A manager in my company noticed that I was upset and asked whether I was upset with him. I replied that I was irritated by trading losses that day. He thought it was strange, because I never got upset over losses on individual jobs that happen from time to time. I replied that I don’t expect us to make money on every single job and it’s a cost of doing business in this industry to incur occasional job losses. What mattered most was how we managed a group of jobs over time. I did not expect to make money each week or every month. My manager politely asked, what the difference was between that and trading.

The only difference was that in business I didn’t have five screens flashing green and red every minute of the day, showing how much I was making or losing at any given moment. I was OK knowing that I would not make money on every individual job, yet I was letting trading losses take me on an emotional roller coaster.

Think about it for a minute. Is it so terrible to take a loss on a few positions? I am sure if I had to run my business with a ticker tape in front of me, it would be just as difficult to deal with the daily ups and downs. I see my profits and losses on a monthly basis in business, but in trading I get to see them for each position minute by minute.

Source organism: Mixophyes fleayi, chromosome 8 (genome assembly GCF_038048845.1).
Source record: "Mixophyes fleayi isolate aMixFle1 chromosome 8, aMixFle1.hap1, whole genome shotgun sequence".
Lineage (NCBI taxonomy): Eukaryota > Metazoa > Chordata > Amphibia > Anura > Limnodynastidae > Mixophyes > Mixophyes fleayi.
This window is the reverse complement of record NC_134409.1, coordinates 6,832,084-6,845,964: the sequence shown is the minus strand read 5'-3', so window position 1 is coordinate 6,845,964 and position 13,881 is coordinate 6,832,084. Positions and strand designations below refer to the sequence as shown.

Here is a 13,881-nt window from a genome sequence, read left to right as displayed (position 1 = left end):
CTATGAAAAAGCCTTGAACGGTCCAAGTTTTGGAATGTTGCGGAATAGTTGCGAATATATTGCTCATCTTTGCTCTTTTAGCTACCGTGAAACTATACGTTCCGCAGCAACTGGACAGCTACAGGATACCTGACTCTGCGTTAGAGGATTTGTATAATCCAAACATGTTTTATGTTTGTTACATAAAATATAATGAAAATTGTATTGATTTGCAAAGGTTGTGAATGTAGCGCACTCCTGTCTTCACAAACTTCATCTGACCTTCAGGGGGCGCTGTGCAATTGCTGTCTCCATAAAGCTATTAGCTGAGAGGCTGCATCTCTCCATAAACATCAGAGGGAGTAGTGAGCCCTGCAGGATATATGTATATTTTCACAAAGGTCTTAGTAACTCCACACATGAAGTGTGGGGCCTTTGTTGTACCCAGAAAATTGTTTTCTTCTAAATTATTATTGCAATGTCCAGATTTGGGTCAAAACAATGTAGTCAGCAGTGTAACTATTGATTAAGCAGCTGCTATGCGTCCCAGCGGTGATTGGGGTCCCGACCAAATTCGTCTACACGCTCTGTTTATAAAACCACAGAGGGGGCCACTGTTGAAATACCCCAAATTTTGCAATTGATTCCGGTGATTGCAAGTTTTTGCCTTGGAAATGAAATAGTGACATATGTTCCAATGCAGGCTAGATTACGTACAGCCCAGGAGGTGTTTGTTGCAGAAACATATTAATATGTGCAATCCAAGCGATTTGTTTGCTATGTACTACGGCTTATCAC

I had to train my mind to deal with trading losses just like with business losses. Losses are a normal cost of doing business and nothing more than a businessman’s risk. What’s important is the profitability over time and not the profitability of any one position. I needed to focus on the total result, not the individual result.

That brief conversation with a manger who was not even a trader helped me recognize that I was allowing individual losses to take up much of my focus and cause me emotional pain. I was getting more upset over a $200 trading loss than a $10,000 project loss in the company. I was running a multimillion dollar company with fewer worries or emotions than my small trading account at that time. As my manager walked out my office, I could not help but laugh at this paradox.

My mindset changed after I realized that a loss on an individual trade was no different than a business loss on an individual project. I began to manage my trading like I was managing my business. Trades were individual projects. I would lose money on some and make money on others. My primary focus shifted to the overall process rather than each individual trade. In the end what mattered was that I was making more than I was losing over a set number of trades.